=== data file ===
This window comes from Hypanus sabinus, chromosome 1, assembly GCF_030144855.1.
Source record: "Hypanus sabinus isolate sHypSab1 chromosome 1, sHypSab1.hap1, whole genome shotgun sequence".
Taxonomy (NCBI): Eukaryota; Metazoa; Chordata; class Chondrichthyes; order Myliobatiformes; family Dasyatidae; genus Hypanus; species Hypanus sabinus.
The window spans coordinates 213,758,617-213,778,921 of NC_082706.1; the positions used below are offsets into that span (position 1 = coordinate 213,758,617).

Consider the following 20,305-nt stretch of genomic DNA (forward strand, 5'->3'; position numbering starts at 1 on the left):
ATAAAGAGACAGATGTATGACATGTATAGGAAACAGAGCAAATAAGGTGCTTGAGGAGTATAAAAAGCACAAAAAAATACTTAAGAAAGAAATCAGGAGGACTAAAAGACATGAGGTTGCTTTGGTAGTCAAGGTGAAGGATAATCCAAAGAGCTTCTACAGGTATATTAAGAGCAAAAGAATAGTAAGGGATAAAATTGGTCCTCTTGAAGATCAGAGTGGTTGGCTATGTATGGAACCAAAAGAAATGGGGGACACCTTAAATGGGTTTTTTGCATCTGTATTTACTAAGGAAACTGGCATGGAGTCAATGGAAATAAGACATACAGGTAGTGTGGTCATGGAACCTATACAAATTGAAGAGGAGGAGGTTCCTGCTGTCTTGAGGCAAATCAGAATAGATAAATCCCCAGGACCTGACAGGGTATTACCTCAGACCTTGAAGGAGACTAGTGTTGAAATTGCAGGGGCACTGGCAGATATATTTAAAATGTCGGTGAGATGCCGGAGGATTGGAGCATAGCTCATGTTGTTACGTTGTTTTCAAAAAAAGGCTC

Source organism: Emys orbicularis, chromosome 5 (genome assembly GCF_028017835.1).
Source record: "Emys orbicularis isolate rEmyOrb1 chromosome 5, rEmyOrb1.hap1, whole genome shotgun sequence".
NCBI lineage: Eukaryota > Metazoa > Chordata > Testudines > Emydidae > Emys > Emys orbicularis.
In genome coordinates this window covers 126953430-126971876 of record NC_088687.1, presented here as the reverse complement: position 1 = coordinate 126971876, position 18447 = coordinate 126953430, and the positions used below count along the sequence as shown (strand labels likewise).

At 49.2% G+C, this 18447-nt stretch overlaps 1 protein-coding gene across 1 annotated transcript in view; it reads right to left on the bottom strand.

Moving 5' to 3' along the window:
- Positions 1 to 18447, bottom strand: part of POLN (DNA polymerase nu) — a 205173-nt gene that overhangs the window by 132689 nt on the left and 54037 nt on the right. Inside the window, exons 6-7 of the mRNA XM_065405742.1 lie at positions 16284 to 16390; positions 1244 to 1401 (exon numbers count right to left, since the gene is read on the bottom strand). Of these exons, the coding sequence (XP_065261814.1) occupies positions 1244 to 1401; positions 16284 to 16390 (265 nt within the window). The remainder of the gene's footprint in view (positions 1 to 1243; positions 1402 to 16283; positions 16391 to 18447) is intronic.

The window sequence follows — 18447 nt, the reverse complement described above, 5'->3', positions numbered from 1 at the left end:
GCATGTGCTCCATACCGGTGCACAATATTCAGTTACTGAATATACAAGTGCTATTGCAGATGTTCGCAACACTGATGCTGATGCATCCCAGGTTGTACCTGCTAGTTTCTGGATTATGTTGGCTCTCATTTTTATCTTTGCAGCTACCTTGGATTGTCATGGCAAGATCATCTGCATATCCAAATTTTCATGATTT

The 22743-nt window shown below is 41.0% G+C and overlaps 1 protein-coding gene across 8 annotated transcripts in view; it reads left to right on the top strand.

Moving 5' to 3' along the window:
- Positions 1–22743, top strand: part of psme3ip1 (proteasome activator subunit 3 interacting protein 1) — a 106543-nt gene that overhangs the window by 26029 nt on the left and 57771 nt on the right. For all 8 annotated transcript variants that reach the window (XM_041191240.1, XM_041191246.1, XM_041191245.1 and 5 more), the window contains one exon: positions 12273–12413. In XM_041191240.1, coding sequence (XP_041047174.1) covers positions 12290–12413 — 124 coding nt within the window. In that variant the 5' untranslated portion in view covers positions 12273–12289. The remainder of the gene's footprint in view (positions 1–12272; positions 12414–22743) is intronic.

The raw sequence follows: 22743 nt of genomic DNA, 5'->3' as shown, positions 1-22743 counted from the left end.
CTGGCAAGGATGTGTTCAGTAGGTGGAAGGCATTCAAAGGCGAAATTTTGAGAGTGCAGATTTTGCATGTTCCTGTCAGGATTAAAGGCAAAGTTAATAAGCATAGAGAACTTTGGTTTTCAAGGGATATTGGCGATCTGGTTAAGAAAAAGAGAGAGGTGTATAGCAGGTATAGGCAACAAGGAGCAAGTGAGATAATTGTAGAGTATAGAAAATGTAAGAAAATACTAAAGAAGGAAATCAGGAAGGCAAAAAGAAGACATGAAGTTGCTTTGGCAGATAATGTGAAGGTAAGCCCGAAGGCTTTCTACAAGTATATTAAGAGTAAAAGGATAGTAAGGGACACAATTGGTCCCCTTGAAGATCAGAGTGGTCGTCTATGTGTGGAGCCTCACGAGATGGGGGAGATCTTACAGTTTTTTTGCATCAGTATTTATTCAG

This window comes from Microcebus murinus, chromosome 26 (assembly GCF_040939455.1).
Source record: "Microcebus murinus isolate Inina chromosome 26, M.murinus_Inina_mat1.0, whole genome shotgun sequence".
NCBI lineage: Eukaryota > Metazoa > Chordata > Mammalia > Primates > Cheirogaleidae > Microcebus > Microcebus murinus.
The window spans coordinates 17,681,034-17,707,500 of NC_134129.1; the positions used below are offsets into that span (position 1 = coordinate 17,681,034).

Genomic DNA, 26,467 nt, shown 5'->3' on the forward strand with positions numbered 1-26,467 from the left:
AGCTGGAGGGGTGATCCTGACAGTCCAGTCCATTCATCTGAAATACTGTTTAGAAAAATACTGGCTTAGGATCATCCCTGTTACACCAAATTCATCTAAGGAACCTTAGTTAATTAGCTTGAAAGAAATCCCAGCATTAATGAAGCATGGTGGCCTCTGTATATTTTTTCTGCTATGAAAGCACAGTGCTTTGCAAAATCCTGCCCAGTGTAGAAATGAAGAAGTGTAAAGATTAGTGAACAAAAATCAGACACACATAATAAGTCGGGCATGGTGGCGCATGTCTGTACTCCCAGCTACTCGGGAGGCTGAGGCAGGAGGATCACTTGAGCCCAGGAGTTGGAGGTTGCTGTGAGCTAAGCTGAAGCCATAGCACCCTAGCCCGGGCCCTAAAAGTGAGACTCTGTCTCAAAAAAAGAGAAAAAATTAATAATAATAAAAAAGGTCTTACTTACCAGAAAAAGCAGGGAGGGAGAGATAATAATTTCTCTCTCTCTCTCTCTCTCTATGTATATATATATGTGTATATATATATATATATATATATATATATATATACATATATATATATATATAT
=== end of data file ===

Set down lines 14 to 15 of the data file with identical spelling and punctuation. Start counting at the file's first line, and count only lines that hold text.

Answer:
The window sequence follows — 18447 nt, the reverse complement described above, 5'->3', positions numbered from 1 at the left end:
GCATGTGCTCCATACCGGTGCACAATATTCAGTTACTGAATATACAAGTGCTATTGCAGATGTTCGCAACACTGATGCTGATGCATCCCAGGTTGTACCTGCTAGTTTCTGGATTATGTTGGCTCTCATTTTTATCTTTGCAGCTACCTTGGATTGTCATGGCAAGATCATCTGCATATCCAAATTTTCATGATTT